Floating-point literals are decomposed by type in order to preserve type information gleaned during lexical analysis. If this information were not preserved, later components of the compiler would be forced to re-scan the characters of the literal to obtain it.

A floating-point literal has the following parts:
a whole-number part,
a decimal point,
a fractional part,
an exponent,
and a type suffix.
The exponent, if present, is indicated by the letter `e` or `E`
followed by an optionally signed integer.

At least one digit, in either the whole number or the fractional part, and either a decimal point, an exponent, or a float type suffix are required. All other parts are optional.

DoubleLiteral: $((

FloatLiteral: $(

This macro is invoked in definition 12.

The `D` macro represents a single digit:

The `N` macro represents a sequence of digits with a leading, trailing or
embedded decimal point:

This macro is invoked in definition 20.

The `E` macro represents an exponent:

This macro is invoked in definition 20.

The grammar symbol `FloatingPointLiteral` is expanded to retain the type
information:

This macro is invoked in definition 39.

The token processor `mkflt` converts the value to IEEE 754 format,
expressed as a character string.
Thus if `i` is the internal representation of a floating point literal,
`StringTable(i)` is always in normalized IEEE 754 format.
Digits of single-precision values are binary, those of double-precision
values are hexadecimal.
Exponents are always sequences of decimal digits.

{ char save, *temp; int DomainError;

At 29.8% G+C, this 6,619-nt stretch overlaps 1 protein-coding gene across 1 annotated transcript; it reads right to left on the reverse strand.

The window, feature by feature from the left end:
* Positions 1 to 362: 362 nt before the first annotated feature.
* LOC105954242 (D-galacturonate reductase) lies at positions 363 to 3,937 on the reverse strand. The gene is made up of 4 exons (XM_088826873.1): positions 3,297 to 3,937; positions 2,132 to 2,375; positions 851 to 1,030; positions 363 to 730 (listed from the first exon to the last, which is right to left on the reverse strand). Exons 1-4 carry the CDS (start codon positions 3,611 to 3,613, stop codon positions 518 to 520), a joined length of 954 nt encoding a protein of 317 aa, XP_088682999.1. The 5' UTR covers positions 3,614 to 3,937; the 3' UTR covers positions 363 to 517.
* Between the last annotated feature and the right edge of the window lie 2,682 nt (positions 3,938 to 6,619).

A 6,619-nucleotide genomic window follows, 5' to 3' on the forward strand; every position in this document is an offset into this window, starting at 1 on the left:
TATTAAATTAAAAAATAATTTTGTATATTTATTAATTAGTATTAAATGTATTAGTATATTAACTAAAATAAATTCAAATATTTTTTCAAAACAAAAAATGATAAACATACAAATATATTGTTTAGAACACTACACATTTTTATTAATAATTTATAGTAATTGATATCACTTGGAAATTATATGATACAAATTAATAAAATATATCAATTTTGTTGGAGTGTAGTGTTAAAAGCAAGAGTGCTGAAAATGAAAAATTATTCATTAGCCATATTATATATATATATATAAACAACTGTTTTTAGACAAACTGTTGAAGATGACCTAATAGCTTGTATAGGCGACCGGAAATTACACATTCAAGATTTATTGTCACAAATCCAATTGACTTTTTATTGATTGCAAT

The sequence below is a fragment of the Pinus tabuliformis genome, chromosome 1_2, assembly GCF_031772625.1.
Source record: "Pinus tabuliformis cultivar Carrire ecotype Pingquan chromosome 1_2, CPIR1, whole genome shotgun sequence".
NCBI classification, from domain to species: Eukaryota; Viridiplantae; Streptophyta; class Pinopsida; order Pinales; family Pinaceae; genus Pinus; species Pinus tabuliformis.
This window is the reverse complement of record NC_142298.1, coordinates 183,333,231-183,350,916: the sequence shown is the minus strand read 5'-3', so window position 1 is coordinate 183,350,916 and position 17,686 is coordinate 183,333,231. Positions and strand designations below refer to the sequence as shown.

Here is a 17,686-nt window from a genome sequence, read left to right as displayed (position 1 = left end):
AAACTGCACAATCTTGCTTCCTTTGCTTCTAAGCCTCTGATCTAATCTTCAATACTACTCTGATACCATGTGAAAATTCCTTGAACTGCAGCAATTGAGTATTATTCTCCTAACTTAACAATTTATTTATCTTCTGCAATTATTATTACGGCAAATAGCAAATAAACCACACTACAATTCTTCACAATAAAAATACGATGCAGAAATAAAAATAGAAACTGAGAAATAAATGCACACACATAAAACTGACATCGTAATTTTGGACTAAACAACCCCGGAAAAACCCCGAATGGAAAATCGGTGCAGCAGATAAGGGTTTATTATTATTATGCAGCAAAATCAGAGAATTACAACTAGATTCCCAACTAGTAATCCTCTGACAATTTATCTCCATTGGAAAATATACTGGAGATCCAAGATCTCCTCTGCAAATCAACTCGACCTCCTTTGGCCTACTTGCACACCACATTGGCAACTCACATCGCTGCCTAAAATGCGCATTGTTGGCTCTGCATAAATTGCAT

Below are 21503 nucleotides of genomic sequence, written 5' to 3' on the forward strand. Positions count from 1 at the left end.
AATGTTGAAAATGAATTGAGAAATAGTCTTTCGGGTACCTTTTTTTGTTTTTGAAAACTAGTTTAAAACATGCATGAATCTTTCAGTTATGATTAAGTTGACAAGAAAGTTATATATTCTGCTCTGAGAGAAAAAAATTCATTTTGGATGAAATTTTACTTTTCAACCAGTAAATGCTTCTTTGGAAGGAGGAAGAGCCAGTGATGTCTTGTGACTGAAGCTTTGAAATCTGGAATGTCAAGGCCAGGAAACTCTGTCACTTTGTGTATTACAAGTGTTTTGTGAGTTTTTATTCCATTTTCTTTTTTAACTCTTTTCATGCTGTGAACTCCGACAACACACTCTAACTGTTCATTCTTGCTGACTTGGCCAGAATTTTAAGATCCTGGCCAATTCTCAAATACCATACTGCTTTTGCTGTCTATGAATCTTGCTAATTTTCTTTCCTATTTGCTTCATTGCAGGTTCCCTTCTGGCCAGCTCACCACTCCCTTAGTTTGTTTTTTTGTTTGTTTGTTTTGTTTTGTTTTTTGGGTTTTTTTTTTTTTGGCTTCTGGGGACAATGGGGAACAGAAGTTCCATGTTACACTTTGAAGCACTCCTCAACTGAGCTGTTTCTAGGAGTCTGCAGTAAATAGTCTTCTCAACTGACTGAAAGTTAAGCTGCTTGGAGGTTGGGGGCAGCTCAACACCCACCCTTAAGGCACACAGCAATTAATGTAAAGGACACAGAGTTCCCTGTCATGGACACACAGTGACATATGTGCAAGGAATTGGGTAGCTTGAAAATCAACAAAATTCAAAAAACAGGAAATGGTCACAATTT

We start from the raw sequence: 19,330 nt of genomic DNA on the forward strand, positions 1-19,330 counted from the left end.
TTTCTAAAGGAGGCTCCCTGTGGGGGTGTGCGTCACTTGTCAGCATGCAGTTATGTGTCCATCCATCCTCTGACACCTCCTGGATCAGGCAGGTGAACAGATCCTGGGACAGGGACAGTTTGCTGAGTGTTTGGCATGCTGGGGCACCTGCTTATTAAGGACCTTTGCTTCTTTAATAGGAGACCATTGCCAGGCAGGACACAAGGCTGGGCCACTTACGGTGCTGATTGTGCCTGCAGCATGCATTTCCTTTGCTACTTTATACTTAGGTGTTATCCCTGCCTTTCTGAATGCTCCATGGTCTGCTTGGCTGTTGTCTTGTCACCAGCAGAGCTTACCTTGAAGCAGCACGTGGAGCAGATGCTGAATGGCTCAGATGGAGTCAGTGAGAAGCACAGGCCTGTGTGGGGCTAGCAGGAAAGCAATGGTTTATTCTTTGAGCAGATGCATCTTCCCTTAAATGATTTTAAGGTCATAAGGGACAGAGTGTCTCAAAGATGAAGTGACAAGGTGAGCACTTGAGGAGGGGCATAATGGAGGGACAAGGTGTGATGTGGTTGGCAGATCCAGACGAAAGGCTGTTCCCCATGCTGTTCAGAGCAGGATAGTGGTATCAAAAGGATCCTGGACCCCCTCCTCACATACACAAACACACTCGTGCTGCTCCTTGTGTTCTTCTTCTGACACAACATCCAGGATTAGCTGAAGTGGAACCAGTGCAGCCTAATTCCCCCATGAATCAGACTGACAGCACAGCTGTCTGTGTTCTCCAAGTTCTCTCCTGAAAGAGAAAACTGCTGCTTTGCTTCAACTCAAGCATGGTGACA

/* If there is a type specifier on the end, remove it since we don't */

/* need it anymore. */

if (*t == FloatLiteral || c[l-1] == 'd' || c[l-1] == 'D') l-;

(void)strmath(STRM_EXP_SYMBOLS, "eE");

(void)strmath(STRM_INTEGER_SIZE, 1);

(void)strmath(STRM_ROUND_SIZE, ARITH_SIZE-1);

save = c[l]; c[l] = '\0';

if (*t == FloatLiteral) {

} else {

}

c[l] = save;

(void)strmath(STRM_ROUND_SIZE, 0);

(void)strmath(STRM_INTEGER_SIZE, ARITH_SIZE);

if (!CsmStrPtr || DomainError) {

message(ERROR, "Value out of range", 0, &curpos);

obstack_free(Csm_obstk, CsmStrPtr); *s = 0; return;

}

mkidn(CsmStrPtr, strlen(CsmStrPtr), t, s);

}

If an overflow is detected, the internal representation is set to `0`.
`StringTable[0]` is the internal representation of a null string, and is
therefore different from the representation of any valid number.

A `FloatingPointLiteral` is regarded as representing an exact decimal value
in the usual ``computerized scientific notation''.

temp = strnorm(c, 10, 10, "e");

CsmStrPtr = obstack_copy0(Csm_obstk, temp, strlen(temp));

This macro is invoked in definition 25.

Overflow is detected by subtracting the converted value from the maximum possible value; underflow is detected by subtracting the minimum possible value from the converted value. In both cases, a negative value represents the error condition. The constants for minimum and maximum values for float and double are taken from section 3.10.2 of the language specification.

temp = strsub("3.40282347e38", CsmStrPtr, 10);

DomainError = (!temp || temp[0] == '-');

if (CsmStrPtr[0] != '0') {

/*

* Fib on this one, since the JDK appears to have a smaller MIN_VALUE.

* temp = strsub(CsmStrPtr, "1.40239846e-45", 10);

*/

temp = strsub(CsmStrPtr, "1.40129846432481707e-45", 10);

DomainError |= (!temp || temp[0] == '-');

}

This macro is invoked in definition 25.

temp = strsub("1.79769313486231570e308", CsmStrPtr, 10);

DomainError = (!temp || temp[0] == '-');

if (CsmStrPtr[0] != '0') {

temp = strsub(CsmStrPtr, "4.94065645841246544e-324", 10);

DomainError |= (!temp || temp[0] == '-');

}

This macro is invoked in definition 25.